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In Memory of Trillion

Monday was a very hard day, not at all the day I had planned out in my mind. It started out in the same manner that it has for the last two years, walking to the barn with Trillion standing at the gate watching me. Trillion was the alpha horse in his group, and since I always feed his pasture first he was the first horse I interacted with every day since he arrived almost two years ago.

Trillion grazing with the rooster

I went about my usual preparations, filling my soaking buckets with hot water, scooping feed into feedbags, etc. As I prepare the first round of feed I’m always looking at Trillion and friends since they are often in my line of sight. I saw another typical scene, Trillion reminding Asterik that he is not going to jump the line and be fed first. It seemed to be a pleasantly routine start to the day.

L-R Faune, Winston and Trillion

One of his favorite activities, a good roll

I never could capture his big, floppy ears in a picture

Napping with Sebastian while Asterik stood watch

I remember taking this picture last summer. Trillion was napping with his head resting on the fence. His head kept slowly sliding down and pulling on his bottom lip.

Trillion enjoyed every minute of retirement

Enjoying a lovely spring day in retirement

Trillion had a great life. He was a very accomplished horse in the show ring. A Dutch Warmblood by breeding, he was a decorated champion in the hunter ring. He showed in the Regular Working Hunters which is the ‘big leagues’ of the hunter divisions. Trillion won at the biggest of the big shows. He was circuit champion at the Winter Equestrian Festival and at or near the top of the national rankings for a few years. On the rare occasion that I got to see Trillion do a relaxed canter through the field (as opposed to the galloping/bucking/farting that I usually see when the horses decide to move faster than a walk) he had an amazing canter stride. Rhythmical, fluid, lots of suspension and ground covering, you could just see him hunting around a course of 4′ jumps with ease.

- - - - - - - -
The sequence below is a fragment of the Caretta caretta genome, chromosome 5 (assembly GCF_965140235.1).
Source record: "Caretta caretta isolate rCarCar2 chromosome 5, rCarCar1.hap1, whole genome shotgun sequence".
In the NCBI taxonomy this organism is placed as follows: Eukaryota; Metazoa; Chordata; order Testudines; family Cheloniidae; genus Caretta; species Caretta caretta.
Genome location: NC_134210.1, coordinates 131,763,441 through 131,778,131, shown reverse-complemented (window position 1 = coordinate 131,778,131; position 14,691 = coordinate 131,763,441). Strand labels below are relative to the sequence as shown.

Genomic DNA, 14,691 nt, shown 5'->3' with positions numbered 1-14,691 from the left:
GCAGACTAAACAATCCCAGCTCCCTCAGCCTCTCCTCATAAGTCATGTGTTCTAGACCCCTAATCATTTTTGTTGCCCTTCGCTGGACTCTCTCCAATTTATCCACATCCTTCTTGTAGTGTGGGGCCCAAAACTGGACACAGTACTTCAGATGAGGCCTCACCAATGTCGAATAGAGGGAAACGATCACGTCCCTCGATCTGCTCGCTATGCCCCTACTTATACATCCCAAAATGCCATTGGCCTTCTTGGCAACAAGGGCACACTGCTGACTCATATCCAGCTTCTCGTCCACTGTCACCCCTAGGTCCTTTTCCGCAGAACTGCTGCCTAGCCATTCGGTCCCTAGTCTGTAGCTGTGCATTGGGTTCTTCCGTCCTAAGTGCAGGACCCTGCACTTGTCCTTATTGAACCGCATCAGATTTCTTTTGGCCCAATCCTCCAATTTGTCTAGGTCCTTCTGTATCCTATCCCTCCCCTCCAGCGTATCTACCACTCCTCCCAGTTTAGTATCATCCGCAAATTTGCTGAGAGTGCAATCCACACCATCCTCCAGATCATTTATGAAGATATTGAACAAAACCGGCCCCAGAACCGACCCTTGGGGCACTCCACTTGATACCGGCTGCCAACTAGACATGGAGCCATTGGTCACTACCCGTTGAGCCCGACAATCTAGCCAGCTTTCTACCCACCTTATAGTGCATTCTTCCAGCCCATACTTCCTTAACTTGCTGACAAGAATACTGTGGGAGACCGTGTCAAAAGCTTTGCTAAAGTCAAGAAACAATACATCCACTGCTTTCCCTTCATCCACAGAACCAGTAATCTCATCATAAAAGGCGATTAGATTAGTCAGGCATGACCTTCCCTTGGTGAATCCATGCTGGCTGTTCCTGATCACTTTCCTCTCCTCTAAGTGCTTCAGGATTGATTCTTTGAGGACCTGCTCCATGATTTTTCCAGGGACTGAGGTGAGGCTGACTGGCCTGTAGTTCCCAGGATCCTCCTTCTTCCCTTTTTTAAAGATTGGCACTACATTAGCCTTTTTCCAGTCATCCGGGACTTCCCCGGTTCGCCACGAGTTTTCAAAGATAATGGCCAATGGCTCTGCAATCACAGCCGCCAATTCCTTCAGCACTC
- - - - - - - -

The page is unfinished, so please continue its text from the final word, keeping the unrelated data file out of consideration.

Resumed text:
He suffered a suspensory injury on one of his front legs after all of that winning, and his owner chose to re-home Trillion at that point. That was probably the best thing that ever happened to Trillion. He ended up with the wonderful family who gave him a forever home and rehabbed him. They said both of their daughters could get him on him bareback together and canter him around over jumps. He continued to win for them as well. When the time came to retire him they chose to send him to us from Florida. Trillion had never loved the long Florida summers and they wanted him to let him retire in a more horse friendly climate.

Trillion watching two geese probably wondering what the heck they were doing in his pasture

I will never forget the day Trillion arrived. The big, shiny semi pulled up right as a big thunderstorm was getting ready to unleash. We unloaded Trillion and walked to the barn as the sky lit up from lightening. Trillion was very interested in all of the grass on the way to the barn. Jason and I had just put Trillion in a stall and were leaning against the door admiring him when a big clap of thunder boomed and then the light bulb burned out in his stall and he was in the dark. Jason and I were laughing saying that Trillion must be wondering what he had done to deserve being sent to this dump what with arriving to the fanfare of a thunderstorm and a dark stall. After that we always joked that Trillion said even though the place seemed dumpy when he first arrived it wasn’t so bad after all.

Trillion grazing with Faune

Trillion was an outrageous flirt. One time Gwen the amazing farrier and I were talking about Trillion (she loved him as did everyone). We decided Trillion was the type that could go into a bar and leave with three women, yet have them all convinced that they were each ‘the one.’ That was just his personality. He also had the cutest ears, huge and floppy, that I tried to capture in pictures many times. No picture that I took ever managed to capture the awesomeness of Trillion’s ears. Amy always said he reminded her of Winnie the Pooh because he looked like he should be carrying around a honey pot.

Today I had a very different start to my day than yesterday. Trillion was not there watching me walk from my house to the barn, and he was not the first horse I fed this morning. The whole day simply felt wrong from the beginning. Rest in peace Trillion, you were an amazing horse and you are missed by many.


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